Q: How can you be sure of what they’ll make / lose?
A: You can’t be 100 per cent sure because only Sheikh Mansour knows what he’s going to do, but certain income streams are pretty well fixed and predictable, including two of the three main streams: match-day income and TV cash. The only stream with massive flexibility, for now, is commercial income, ie: money from sponsorships and partnerships.
Q: And the outgoings?
A: Operating expenses are also fairly predictable (what it costs to run the club on a day-to-day basis) and wages are the biggest part of that. They were £133m in 2009-10 and will be something like £160m in 2010-11. After that, City hope wages will stabilise. It is one of the gambles they’re taking: faith that wages will stabilise and not need to rise to chase on-pitch success.
Q: What other gambles are they taking?
A: In short, and in all areas, they’re speculating to accumulate, spending big now on top players transfer fees and massive wage packets in order to try to get success on the pitch that will get them Champions League football and bigger income to pay for those top players and their big wages. They’re also investing heavily in City in general, in facilities, in the local community. All that is laudable but you cannot get away from the fact that the vast majority of the money so far has gone on players and their wages to try to win.
Q: So what needs to happen for City to break even, and can they achieve it?
A: They need to earn more than they spend. To do that, they’ll need Champions League football quickly, to boost their income, and on top of that they’ll need huge increased commercial income. A lot of this will probably arrive, from firms in the Middle East wanting a part of Sheikh Mansour’s project. But City need to be careful that they don’t fall foul of Uefa’s “related party” sponsorship rules, which basically outlaw “mates rates” commercial deals. City believe they can steer clear of punitive action on this front, but only time will tell. If they suddenly announce a stadium naming rights deal for £50m a season, for example, it will quickly be pointed out that there is virtually no precedent for big-money naming rights deals on existing stadiums.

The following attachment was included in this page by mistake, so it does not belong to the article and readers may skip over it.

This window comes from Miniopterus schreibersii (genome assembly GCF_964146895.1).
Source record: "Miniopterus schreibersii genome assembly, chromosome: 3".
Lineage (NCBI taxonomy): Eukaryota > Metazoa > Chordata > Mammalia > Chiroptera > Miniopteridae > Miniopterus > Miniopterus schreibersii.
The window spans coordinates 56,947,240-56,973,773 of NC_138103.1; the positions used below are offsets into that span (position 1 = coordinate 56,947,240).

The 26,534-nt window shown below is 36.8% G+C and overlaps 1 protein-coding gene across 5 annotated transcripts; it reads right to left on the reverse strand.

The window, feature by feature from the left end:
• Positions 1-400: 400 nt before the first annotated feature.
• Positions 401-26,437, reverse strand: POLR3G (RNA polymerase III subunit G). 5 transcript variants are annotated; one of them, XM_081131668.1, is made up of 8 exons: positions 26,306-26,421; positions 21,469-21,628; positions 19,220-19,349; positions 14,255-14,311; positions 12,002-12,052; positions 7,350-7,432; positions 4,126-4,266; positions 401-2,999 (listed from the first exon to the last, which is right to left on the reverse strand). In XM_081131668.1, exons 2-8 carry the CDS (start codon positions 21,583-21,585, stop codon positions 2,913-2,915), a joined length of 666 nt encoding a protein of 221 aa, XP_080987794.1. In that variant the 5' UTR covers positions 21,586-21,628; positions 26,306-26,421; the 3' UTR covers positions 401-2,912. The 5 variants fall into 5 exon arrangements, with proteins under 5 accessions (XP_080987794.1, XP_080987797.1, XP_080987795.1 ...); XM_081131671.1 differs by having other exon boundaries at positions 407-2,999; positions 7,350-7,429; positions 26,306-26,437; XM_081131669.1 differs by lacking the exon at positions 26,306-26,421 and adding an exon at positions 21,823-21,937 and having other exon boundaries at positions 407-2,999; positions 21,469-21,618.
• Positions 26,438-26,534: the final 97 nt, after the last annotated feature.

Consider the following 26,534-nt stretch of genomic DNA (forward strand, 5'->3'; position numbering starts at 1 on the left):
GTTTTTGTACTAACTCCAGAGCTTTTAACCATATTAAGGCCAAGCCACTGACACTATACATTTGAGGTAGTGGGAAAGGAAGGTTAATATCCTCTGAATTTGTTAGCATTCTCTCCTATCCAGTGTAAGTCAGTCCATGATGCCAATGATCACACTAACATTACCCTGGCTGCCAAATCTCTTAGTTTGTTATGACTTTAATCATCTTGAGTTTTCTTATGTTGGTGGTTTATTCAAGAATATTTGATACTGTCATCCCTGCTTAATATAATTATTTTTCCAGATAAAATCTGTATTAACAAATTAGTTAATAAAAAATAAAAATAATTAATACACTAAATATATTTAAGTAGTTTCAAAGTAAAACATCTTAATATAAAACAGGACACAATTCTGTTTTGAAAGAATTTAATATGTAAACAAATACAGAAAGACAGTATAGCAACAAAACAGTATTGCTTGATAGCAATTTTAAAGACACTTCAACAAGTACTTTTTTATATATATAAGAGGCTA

Q: Any other difficulties?
A: City have c.£250m of unamortised transfer spending to put through their books in the next five years. In laymen’s terms and crudely calculated, they will start every season till 2015 with a £50m red hole in the accounts even before they start because of signings already made. For accounting reasons they cannot get rid of that burden (barring the shipping out of the players who they need to win matches), and if they buy any more players, the burden will only get bigger.
Q: How can City make it work, and comply with FFP by 2011-12, when monitoring starts?
A: They say they’ll produce their own players to negate the need to spend on transfers. They say increased income from commercial deals will boost their coffers and help them break even. They hope that Champions League football is around the corner and that it will attract players who are desperate for top-level action and therefore won’t want massive salaries as well. They hope, in short, to make loads of new money and keep costs stable or decrease them. It’s ambitious in a number of senses.
Q: Uefa will simply let them off if they fail to comply, surely?
A: Absolutely not, Uefa insist. Rules are rules. There may be a bit of flexibility around the edges, but any serious leeway for individual clubs means the whole system will collapse, and that’s not something Michel Platini wants to allow to happen.